KPBS AIRDATE: August 26, 2005
Biography provides a fertile field for dramatization. Biopics abound on small screen and large, with varying degrees of success. Same goes for theater. Right now, occupying opposite ends of the profundity spectrum, we’ve got plays about a man of letters and a woman of letters: “The Invention of Love” at Cygnet Theatre and “The Lady with All the Answers” at the Old Globe. One is a lightweight look at Ann Landers, the other a ponderous consideration of English poet and classics scholar A.E. Housman. Neither is theatrically satisfying.
Acclaimed playwright Tom Stoppard is known for his flights of linguistic and academic fancy. But “The Invention of Love” is so thick with arcane references, abstruse allusions and Latin quotations, that there’s a 60-page study guide for sale in the Cygnet lobby. Structurally, the drama is thrilling, if challenging. It’s a dream play, in which Housman, who died in 1936, is at the end of his 77-year life, looking backward and forward, imagining his death and reliving scenes from his life, which allows him to interact, quite intriguingly, with his younger self and with other dearly departed. Although there are a few humorous moments, director Sean Murray and his talented cast make almost every scene fraught and portentous, every speech pompous or pedantic. The first act is heavy slogging, setting the stage for the real heart of the matter: Housman’s secret love of his attractive, athletic Oxford schoolchum, for whom he pines his whole life. Late in the second act, this melancholy path of loss and regret is contrasted with the profligacy of Oscar Wilde, whose flamboyant homosexual honesty got him two years of hard labor and death in exile. The juxtaposition is striking, and should be the centerpiece of the play. But it’s a long, slow road to get there, despite an excellent ensemble and marvelous scenic, lighting and costume design.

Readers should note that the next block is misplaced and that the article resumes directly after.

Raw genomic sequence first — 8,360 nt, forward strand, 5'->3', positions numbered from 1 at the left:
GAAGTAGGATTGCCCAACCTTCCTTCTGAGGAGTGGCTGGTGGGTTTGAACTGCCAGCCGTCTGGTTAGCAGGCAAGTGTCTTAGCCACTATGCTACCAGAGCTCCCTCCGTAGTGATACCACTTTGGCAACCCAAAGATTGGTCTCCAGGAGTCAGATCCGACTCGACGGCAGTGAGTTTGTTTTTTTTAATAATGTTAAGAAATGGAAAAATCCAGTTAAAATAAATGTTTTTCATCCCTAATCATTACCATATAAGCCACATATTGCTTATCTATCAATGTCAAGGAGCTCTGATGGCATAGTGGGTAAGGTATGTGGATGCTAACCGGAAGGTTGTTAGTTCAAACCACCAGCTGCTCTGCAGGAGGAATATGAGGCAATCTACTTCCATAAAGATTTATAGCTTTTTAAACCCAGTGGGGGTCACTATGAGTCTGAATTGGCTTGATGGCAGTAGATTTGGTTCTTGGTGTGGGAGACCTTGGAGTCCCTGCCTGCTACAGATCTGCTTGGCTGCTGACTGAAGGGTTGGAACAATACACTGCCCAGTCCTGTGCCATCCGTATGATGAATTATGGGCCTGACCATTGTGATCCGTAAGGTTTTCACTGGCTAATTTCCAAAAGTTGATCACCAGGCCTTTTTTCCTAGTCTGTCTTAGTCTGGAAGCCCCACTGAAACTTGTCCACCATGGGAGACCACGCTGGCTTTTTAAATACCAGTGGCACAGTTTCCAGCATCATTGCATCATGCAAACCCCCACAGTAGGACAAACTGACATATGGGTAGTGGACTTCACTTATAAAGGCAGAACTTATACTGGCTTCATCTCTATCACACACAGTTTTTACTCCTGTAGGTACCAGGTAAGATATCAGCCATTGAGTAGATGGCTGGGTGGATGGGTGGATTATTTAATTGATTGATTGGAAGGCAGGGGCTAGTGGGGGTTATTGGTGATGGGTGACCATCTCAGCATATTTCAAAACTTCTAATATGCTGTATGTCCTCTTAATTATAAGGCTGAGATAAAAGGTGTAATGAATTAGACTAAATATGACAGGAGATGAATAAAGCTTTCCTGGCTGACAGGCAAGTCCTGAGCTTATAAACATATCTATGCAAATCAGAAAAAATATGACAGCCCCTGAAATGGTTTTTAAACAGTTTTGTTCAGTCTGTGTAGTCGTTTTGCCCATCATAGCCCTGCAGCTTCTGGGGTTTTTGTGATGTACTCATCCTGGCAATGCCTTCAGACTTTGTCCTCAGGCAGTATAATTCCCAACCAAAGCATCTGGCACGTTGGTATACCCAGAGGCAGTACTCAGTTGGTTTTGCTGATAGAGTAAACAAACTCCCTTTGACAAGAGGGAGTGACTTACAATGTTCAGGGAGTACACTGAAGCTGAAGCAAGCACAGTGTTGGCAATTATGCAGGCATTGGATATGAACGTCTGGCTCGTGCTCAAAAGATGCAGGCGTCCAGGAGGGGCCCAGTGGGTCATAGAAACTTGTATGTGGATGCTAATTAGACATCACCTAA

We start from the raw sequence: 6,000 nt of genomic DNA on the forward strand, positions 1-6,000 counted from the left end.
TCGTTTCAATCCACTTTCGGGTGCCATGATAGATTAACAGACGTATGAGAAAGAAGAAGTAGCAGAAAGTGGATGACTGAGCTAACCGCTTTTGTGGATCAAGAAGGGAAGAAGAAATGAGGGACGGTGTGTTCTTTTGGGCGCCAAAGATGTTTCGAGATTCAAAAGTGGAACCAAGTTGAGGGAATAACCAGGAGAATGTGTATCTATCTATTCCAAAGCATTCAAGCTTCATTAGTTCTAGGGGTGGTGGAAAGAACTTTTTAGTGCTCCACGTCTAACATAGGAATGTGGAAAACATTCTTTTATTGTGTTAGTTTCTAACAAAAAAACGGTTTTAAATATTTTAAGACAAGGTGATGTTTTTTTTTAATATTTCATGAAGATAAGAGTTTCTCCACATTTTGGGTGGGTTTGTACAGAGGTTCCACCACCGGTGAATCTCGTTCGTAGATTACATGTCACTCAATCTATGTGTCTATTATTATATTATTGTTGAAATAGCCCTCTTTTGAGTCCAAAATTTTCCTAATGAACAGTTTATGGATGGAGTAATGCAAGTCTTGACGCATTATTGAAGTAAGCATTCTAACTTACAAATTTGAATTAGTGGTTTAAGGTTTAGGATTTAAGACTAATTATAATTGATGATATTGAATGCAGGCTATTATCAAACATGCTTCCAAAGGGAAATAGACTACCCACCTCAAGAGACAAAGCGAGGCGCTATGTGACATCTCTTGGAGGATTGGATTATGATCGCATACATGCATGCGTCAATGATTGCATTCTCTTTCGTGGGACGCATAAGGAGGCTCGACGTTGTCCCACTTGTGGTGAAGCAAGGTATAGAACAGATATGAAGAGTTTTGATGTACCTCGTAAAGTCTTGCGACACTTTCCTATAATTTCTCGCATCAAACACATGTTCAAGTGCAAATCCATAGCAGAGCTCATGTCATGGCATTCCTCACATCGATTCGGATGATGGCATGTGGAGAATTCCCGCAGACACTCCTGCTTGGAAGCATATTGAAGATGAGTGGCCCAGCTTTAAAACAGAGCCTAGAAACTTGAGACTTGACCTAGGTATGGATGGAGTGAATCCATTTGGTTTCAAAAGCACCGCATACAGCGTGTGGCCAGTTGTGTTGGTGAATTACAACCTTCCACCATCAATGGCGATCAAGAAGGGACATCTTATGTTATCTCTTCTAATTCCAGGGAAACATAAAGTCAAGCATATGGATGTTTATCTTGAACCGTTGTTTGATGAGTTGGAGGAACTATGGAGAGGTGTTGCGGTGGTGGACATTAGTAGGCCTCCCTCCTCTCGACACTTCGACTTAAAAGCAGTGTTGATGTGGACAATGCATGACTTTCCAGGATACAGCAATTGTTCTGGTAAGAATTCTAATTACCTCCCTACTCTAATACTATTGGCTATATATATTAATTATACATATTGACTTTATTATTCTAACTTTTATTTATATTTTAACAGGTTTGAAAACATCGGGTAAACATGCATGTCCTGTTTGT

Now, if you don’t want to think that hard – or at all – hop over to the Globe for David Rambo’s “Lady with All the Answers.” The subject, Ann Landers, is potentially captivating. A woman who, responding to incisive questions from her 60 million readers, defined the social and sexual concerns of America for nearly half a century. In this solo show, Randy Graff plays the woman born Eppie Lederer, writing her most difficult column, the one in 1975 that announced her divorce to her devotees. We get a few flashbacks, some love and hate mail, but precious little insight into the real woman or her motivations. Though she’s an engaging performer, under Tom Moore’s direction, Graff exudes a kind of smirky self-satisfaction that belies the sensitivity and compassion of the newspaper columns that informed and consoled generations.
But fascinating lives don’t always make for scintillating theater.
©2005 Patté Productions Inc.